Delivery is tough. They take 30% (third party apps’ commission fees). GrubHub not taking commission is misleading; they are only deferring it. I am not surprised that the delivery companies are trying to leverage this situation. They’ve been vultures from the beginning.

Ultimately we won’t provide a takeout menu until I feel comfortable having employees work together in a confined space. When the science tells me that’s safe, then we’ll offer a takeout menu. I can’t speak for other restaurants. Every situation is unique with various costs and business models. It’s not one size fits all.

We will reopen once the order is lifted, but we really have no idea when that will be. The unknown is the difficult part to deal with. It will probably take money. It depends how much is left in the bank when the order is lifted and how flexible distributors will be with terms.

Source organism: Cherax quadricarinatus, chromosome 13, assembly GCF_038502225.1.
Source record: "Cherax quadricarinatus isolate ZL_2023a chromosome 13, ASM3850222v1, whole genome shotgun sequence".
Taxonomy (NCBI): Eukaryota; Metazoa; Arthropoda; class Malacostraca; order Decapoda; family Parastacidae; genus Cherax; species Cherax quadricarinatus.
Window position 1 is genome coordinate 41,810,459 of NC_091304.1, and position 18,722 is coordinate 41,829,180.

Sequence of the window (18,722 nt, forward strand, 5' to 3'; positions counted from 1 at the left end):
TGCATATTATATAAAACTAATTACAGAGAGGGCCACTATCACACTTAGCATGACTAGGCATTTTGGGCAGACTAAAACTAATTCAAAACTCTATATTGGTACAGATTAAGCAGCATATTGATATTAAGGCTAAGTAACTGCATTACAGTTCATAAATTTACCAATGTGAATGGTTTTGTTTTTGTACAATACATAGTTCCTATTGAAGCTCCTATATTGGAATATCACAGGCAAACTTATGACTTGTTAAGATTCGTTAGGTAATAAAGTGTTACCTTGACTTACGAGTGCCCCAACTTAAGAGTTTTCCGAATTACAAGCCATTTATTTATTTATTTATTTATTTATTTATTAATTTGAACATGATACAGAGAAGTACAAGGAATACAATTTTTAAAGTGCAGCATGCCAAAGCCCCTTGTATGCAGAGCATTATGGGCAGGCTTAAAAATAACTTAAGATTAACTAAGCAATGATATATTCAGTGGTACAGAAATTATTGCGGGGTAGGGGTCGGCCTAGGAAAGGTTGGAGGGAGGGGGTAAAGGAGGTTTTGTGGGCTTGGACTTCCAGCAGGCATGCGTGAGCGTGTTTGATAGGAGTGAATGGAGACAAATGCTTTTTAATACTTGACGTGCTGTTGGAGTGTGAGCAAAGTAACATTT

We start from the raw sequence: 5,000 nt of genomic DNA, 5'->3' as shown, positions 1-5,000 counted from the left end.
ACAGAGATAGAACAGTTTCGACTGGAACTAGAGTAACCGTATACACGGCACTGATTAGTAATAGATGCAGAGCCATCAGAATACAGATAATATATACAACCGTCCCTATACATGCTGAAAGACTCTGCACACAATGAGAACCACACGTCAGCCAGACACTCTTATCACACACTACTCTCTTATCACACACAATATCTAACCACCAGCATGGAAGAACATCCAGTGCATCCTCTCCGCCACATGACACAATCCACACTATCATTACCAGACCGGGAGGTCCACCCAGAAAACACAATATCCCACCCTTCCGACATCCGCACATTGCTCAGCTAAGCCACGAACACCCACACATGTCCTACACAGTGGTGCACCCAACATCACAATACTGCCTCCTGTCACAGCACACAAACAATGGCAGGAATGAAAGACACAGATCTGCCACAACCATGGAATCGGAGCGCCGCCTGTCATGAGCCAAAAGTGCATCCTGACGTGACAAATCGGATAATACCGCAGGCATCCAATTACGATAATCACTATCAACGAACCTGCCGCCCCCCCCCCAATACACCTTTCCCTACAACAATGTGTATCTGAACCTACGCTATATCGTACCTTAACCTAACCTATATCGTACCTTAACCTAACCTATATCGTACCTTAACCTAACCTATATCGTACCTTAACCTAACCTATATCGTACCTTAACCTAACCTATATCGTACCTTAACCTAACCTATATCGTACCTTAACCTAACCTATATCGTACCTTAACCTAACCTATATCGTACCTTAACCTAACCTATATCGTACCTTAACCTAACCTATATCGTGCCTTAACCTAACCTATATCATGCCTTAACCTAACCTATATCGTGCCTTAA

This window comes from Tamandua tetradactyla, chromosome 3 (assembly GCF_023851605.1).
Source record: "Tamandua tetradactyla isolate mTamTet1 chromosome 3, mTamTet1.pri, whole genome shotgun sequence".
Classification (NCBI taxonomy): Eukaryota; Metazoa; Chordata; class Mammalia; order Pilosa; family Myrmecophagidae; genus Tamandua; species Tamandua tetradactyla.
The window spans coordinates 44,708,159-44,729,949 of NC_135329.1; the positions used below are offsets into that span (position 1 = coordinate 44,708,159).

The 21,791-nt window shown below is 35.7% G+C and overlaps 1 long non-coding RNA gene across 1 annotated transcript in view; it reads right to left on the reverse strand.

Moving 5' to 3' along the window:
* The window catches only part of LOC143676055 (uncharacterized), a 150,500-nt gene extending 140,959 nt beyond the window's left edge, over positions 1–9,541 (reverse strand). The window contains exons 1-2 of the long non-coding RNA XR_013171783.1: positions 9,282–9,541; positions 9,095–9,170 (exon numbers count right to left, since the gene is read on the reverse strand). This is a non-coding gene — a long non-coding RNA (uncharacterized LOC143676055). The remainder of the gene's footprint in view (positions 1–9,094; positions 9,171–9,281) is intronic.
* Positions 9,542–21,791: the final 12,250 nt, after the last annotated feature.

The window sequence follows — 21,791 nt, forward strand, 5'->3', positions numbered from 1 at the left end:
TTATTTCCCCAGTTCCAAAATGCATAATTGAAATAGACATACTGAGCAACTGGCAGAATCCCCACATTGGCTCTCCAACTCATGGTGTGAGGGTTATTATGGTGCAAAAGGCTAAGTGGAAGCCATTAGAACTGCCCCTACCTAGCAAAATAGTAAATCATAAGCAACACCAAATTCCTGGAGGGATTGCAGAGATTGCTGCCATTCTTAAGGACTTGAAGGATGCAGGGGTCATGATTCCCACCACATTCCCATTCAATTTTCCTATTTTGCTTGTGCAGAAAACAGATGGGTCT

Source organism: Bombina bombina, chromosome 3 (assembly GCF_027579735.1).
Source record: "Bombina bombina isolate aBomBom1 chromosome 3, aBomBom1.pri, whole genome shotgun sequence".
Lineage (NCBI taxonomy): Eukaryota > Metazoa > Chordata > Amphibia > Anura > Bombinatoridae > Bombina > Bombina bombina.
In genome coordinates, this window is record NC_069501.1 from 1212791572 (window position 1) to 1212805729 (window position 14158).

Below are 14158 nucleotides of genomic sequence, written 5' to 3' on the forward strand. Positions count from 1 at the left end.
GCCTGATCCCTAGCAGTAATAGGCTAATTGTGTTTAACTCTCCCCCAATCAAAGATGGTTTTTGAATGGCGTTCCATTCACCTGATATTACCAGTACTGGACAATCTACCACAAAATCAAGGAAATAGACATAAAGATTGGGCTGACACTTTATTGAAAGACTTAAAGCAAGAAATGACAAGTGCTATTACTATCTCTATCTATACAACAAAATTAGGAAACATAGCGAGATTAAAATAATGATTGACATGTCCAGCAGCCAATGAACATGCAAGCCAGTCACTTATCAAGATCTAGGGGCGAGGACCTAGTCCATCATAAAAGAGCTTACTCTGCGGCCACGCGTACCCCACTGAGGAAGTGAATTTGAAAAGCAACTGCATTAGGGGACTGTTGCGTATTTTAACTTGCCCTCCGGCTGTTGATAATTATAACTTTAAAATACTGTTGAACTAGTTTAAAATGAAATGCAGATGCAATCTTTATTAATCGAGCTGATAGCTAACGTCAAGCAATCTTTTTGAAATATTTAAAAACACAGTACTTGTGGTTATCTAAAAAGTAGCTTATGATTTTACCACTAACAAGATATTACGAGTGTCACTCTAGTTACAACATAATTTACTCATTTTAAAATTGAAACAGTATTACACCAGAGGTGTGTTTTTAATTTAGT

There is a possibility that Zola reopens as a somewhat different concept. I don’t know how busy we will be once we reopen and cannot afford to carry the same labor load.

Mac McConnell, owner of The Midwife and the Baker, working at the bakery’s Mountain View headquarters earlier this year. After initially staying open to sell bread and pastries, he decided to close the business, save two employees working to supply local farmers markets. (Photo by Magali Gauthier)

“This event will ravage the food world and have lasting effects.”

Mac McConnell, The Midwife and the Baker